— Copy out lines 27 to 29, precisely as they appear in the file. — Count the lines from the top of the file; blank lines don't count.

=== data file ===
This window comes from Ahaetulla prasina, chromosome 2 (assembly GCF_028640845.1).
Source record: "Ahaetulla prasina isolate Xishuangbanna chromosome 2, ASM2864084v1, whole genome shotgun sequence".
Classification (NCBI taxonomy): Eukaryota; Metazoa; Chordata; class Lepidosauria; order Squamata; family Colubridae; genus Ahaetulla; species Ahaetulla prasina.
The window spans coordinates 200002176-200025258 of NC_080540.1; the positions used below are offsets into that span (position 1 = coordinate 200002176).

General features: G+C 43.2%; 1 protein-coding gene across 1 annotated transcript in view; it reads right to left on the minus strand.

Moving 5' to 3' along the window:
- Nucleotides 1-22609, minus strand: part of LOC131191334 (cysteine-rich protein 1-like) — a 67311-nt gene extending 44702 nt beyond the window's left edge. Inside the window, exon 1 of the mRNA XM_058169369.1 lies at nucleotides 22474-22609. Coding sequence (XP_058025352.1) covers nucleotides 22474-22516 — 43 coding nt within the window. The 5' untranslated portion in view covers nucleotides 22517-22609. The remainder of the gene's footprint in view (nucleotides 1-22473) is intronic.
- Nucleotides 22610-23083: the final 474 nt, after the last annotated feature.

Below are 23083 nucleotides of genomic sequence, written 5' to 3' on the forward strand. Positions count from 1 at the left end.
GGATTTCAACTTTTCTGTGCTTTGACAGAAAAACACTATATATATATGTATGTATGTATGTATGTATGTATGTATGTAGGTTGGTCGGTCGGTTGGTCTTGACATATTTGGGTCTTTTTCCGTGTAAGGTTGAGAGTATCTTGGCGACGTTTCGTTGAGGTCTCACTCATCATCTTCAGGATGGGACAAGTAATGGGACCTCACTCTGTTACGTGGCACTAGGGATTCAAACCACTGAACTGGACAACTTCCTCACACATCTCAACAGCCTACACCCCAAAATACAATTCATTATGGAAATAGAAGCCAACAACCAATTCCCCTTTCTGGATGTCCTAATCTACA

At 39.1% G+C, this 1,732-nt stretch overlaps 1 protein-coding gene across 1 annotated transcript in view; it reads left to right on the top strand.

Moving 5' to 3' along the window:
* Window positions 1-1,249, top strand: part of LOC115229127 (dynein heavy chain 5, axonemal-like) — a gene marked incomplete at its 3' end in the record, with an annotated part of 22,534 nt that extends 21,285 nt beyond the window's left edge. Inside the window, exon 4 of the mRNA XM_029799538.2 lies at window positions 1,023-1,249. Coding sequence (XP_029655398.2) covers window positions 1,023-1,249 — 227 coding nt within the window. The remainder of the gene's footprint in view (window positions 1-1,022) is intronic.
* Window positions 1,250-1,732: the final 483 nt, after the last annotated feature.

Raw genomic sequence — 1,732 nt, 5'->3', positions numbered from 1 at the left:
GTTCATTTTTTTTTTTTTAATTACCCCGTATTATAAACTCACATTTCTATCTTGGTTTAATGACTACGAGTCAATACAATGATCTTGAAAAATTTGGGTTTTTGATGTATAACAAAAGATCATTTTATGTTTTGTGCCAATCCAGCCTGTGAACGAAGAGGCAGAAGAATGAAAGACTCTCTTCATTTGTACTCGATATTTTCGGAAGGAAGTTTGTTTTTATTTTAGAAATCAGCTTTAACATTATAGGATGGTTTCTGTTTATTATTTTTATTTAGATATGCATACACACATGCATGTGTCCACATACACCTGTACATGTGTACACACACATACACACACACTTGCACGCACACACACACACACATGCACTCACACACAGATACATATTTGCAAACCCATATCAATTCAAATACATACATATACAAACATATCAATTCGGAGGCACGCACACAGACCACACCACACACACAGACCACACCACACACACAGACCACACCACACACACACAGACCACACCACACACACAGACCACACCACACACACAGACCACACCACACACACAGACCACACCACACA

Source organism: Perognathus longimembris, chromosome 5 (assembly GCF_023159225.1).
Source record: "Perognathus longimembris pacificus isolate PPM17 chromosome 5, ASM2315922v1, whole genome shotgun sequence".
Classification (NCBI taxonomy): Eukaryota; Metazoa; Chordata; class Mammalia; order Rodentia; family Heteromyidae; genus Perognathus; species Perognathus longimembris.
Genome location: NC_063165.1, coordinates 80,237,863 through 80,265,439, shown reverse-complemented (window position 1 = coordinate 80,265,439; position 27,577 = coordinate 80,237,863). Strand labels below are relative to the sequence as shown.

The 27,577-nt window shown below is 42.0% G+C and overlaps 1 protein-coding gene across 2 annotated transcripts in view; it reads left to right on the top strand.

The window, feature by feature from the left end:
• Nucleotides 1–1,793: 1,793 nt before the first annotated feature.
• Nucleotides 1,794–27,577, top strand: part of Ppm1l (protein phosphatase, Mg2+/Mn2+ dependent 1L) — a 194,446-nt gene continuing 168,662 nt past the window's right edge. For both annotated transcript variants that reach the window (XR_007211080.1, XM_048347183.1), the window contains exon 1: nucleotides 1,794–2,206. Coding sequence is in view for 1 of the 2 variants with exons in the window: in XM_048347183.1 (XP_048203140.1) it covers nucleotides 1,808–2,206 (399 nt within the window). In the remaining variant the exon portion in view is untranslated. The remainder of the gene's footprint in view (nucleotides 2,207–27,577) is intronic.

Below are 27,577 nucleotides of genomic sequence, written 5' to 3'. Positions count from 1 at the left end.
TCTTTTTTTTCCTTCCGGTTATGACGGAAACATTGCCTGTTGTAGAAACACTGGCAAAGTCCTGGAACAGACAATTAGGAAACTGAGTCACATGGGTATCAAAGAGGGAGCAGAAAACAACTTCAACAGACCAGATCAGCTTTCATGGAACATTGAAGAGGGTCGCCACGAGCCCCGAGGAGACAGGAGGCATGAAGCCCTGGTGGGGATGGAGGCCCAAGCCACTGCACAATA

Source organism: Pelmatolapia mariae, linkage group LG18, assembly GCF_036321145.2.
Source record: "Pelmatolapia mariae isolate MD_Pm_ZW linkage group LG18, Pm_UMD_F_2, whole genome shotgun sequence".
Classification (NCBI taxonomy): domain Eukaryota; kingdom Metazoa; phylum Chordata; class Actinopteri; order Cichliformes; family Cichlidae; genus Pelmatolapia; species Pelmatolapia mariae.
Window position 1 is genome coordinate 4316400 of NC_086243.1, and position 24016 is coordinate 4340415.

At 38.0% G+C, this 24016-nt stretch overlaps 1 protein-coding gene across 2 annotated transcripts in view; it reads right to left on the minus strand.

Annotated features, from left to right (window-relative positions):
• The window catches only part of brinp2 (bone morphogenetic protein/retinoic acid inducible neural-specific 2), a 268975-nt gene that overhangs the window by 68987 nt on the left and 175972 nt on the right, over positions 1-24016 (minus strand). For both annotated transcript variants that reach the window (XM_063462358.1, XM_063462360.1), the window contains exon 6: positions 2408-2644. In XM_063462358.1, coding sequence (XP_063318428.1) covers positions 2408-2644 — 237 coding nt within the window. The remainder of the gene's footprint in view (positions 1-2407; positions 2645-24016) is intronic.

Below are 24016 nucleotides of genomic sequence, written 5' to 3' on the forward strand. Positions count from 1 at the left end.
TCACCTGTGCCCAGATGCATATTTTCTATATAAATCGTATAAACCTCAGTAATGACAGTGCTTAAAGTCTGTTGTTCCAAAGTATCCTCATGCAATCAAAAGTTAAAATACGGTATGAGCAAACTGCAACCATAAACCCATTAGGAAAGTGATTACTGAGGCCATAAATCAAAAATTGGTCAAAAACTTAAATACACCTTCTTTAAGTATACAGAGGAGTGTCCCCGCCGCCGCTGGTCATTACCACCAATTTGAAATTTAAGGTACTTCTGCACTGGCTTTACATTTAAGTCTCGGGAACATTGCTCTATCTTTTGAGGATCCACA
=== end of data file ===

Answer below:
Source organism: Pelmatolapia mariae, linkage group LG18, assembly GCF_036321145.2.
Source record: "Pelmatolapia mariae isolate MD_Pm_ZW linkage group LG18, Pm_UMD_F_2, whole genome shotgun sequence".
Classification (NCBI taxonomy): domain Eukaryota; kingdom Metazoa; phylum Chordata; class Actinopteri; order Cichliformes; family Cichlidae; genus Pelmatolapia; species Pelmatolapia mariae.